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dc.contributor.authorCosgrove, Heather E.
dc.date.accessioned2016-04-05T19:59:41Z
dc.date.available2016-04-05T19:59:41Z
dc.date.issued2015
dc.identifier.isbn9781339103372
dc.identifier.other1723203060
dc.identifier.urihttp://hdl.handle.net/10477/51647
dc.description.abstractBullying and harassment are widely regarded as pervasive issues, specifically for school-aged children across the United States. These experiences have been shown to impact academic success, attendance, emotional wellbeing, self-esteem, and school climate. The Dignity for All Students Act (DASA), which New York State public schools were mandated to implement on July 1, 2012, is intended to eliminate harassment, bullying, and discrimination in schools. A cross-sectional study was conducted via online self-report surveys to assess school practitioners' perceptions of school climate, current practices in preventing and intervening with bullying and harassment, and subjective effectiveness of the practices both prior to and post-DASA implementation. The first wave of data were collected prior to the July 1, 2012 execution of DASA, and yielded 1,413 respondents from school staff and educators across New York State. The second wave was launched after Dignity Act implementation and was represented by 487 participants. The majority of participants for both waves were female, Caucasian, teachers, and had worked in education for over 10 years. There was a negative correlational relation between compliance with DASA mandates and bullying and harassment severity. A positive relation was found between DASA compliance and school climate and prevention/intervention efforts. The majority of respondents in Wave Two endorsed having a DASA Coordinator, training, reporting an incident of bullying, and having policies that fully defined bullying and harassment. DASA compliance significantly predicted positive school climate, decreased bullying and harassment, increased prevention/intervention strategies, and a lower perceived need for improvement in schools across waves. However, scores did not significantly differ between waves. Finally, a significant relation was found between school climate and DASA compliance above and beyond bullying and harassment severity across waves, although these scores also did not differ significantly from Wave One to Wave Two. Limitations of the study, implications for practice, and future research directions are discussed.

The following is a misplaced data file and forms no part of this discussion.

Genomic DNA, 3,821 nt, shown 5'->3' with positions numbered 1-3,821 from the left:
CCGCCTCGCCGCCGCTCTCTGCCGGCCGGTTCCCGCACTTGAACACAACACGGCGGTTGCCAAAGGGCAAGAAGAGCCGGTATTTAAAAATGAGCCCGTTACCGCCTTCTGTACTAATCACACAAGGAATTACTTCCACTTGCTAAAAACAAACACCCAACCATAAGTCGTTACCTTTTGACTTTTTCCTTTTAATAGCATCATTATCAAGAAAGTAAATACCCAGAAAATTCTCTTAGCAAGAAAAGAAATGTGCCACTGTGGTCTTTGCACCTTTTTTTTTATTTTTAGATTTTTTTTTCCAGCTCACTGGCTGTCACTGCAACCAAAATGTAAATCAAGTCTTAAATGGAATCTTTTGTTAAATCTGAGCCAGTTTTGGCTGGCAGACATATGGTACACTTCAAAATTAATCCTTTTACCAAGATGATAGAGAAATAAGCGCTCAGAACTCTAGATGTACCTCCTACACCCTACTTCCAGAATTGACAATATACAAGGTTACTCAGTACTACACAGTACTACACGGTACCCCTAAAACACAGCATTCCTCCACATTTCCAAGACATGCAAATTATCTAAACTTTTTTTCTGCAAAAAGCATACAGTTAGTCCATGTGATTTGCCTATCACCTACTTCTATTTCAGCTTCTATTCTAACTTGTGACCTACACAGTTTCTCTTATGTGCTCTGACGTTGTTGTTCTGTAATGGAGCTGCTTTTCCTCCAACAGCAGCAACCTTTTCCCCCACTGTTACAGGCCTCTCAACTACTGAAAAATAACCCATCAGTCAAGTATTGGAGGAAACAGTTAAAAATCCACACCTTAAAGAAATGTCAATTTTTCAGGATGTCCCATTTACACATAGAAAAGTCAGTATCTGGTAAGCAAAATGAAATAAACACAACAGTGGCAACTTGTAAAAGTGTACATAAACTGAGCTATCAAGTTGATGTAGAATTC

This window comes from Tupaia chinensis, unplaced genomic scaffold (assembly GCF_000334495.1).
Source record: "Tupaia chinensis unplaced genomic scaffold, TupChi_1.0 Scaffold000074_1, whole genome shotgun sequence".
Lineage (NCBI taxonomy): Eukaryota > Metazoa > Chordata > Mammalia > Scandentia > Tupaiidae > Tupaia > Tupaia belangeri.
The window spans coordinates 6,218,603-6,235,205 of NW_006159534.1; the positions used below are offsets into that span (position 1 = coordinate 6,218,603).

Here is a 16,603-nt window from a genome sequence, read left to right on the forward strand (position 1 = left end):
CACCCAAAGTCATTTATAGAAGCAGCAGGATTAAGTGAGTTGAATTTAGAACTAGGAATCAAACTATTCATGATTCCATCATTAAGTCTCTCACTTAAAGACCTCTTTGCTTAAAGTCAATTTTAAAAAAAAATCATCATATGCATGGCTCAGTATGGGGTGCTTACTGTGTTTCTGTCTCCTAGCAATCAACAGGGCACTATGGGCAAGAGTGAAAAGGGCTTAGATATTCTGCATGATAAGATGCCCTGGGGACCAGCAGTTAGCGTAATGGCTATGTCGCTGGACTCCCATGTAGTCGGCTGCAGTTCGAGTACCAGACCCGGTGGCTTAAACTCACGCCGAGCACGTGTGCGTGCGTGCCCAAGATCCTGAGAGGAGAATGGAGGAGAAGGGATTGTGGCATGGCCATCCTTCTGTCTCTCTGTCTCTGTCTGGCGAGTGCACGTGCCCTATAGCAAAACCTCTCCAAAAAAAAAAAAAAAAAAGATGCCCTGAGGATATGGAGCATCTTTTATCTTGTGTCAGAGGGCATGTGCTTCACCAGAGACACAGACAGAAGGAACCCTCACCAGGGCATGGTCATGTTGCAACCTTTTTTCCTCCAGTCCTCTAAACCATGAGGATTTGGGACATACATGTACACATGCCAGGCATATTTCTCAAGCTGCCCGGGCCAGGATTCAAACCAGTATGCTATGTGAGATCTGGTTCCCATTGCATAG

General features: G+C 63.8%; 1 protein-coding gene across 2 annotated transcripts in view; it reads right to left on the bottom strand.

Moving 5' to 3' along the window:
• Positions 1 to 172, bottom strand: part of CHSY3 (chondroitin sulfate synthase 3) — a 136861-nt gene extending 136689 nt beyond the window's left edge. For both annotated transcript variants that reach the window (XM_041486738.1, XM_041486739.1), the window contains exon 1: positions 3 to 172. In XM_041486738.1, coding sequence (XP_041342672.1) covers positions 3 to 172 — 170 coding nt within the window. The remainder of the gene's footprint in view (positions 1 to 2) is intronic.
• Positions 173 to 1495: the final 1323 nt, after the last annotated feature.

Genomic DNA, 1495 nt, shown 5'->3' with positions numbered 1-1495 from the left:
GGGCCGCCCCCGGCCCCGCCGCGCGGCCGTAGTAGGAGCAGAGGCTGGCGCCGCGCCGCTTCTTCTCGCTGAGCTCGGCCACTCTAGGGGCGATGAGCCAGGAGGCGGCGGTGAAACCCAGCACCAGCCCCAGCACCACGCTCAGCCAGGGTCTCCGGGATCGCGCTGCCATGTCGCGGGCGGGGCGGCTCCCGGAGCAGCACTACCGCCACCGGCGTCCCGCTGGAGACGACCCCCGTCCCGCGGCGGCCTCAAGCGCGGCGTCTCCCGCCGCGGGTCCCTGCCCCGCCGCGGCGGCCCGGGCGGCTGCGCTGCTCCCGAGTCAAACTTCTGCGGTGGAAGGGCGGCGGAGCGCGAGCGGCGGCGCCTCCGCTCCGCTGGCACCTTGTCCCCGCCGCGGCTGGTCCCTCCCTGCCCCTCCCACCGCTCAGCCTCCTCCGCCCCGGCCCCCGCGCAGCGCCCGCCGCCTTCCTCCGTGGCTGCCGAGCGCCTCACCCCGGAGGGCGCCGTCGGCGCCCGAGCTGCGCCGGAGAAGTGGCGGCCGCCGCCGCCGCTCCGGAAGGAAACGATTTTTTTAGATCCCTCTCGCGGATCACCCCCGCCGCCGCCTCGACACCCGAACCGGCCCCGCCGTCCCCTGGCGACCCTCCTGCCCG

dc.languageEnglish
dc.sourceDissertations & Theses @ SUNY Buffalo,ProQuest Dissertations & Theses Global
dc.subjectSocial sciences
dc.subjectPsychology
dc.subjectEducation
dc.subjectBullying
dc.subjectDignity for All Students Act
dc.subjectEducation
dc.subjectHarassment
dc.subjectPolicy
dc.subjectSchool climate
dc.titleThe Dignity for All Students Act: Implications for school bullying and harassment policies and practice
dc.typeDissertation/Thesis


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